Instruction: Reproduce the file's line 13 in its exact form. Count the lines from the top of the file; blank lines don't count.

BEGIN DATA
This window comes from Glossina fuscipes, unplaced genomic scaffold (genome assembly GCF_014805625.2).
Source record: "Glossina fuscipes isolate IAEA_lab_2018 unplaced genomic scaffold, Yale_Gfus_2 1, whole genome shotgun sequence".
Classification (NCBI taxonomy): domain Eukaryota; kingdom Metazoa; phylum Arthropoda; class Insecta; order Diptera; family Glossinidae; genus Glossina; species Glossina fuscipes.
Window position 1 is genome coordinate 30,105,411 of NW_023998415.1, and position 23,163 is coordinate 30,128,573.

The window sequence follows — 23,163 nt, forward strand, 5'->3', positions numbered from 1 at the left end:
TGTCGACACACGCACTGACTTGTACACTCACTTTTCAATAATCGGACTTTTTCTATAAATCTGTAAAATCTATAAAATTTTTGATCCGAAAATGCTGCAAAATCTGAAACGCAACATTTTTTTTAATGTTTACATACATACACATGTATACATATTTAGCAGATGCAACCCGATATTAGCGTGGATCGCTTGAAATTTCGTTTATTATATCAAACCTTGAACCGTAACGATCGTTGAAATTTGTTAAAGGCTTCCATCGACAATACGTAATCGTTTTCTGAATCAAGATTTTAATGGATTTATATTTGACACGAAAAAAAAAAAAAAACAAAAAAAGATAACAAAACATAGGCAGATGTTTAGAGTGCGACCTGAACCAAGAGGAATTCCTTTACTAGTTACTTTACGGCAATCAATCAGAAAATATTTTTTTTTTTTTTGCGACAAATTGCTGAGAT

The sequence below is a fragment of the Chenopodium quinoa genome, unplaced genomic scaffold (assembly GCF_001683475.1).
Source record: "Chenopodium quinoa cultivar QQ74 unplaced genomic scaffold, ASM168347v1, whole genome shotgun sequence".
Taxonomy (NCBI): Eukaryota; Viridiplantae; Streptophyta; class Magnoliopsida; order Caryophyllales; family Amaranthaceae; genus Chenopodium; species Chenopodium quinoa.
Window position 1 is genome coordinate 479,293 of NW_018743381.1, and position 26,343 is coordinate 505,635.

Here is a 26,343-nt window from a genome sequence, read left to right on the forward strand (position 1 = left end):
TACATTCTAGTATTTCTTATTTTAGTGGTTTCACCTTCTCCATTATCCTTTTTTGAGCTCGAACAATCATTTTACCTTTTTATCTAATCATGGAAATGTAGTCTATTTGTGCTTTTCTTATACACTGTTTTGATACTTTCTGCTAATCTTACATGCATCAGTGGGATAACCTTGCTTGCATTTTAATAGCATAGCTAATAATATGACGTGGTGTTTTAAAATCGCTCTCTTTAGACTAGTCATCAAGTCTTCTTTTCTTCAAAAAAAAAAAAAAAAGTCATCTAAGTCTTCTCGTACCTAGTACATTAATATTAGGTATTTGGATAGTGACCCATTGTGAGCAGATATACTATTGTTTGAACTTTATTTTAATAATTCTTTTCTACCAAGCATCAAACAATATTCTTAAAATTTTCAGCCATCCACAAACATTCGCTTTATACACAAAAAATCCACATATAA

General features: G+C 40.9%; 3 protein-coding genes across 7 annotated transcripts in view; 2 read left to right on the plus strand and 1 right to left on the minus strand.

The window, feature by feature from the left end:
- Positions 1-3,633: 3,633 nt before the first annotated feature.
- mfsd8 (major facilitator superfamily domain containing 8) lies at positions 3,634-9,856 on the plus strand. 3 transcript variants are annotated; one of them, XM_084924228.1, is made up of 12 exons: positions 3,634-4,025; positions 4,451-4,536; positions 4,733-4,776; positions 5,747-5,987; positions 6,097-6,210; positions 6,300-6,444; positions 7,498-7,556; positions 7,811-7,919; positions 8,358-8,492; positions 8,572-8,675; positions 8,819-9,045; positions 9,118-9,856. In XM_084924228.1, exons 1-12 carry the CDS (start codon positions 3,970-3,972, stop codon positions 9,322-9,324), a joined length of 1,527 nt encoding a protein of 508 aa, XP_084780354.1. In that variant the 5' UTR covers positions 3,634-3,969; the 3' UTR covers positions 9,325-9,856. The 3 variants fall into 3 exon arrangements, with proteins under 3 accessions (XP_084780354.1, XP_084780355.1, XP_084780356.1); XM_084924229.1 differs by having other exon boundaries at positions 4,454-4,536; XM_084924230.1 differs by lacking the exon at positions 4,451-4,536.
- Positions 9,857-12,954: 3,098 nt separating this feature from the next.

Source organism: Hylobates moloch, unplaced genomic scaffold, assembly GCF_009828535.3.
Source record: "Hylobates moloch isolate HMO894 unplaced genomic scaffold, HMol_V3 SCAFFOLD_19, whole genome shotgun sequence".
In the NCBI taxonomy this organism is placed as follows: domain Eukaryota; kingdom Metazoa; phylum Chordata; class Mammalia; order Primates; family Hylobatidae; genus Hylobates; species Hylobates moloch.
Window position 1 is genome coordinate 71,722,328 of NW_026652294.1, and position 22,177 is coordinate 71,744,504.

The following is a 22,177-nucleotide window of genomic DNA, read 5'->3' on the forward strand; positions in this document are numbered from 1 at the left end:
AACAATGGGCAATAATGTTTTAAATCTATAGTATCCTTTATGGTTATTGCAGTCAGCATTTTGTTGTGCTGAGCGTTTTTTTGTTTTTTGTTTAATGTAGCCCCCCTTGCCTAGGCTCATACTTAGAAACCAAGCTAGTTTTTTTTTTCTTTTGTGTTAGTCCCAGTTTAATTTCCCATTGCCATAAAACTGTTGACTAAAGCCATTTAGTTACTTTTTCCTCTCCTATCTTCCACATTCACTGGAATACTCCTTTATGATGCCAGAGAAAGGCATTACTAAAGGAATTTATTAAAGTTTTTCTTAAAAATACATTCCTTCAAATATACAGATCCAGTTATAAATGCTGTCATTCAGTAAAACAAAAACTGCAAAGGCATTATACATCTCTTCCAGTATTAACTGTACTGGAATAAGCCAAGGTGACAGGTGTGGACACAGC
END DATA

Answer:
General features: G+C 40.9%; 3 protein-coding genes across 7 annotated transcripts in view; 2 read left to right on the plus strand and 1 right to left on the minus strand.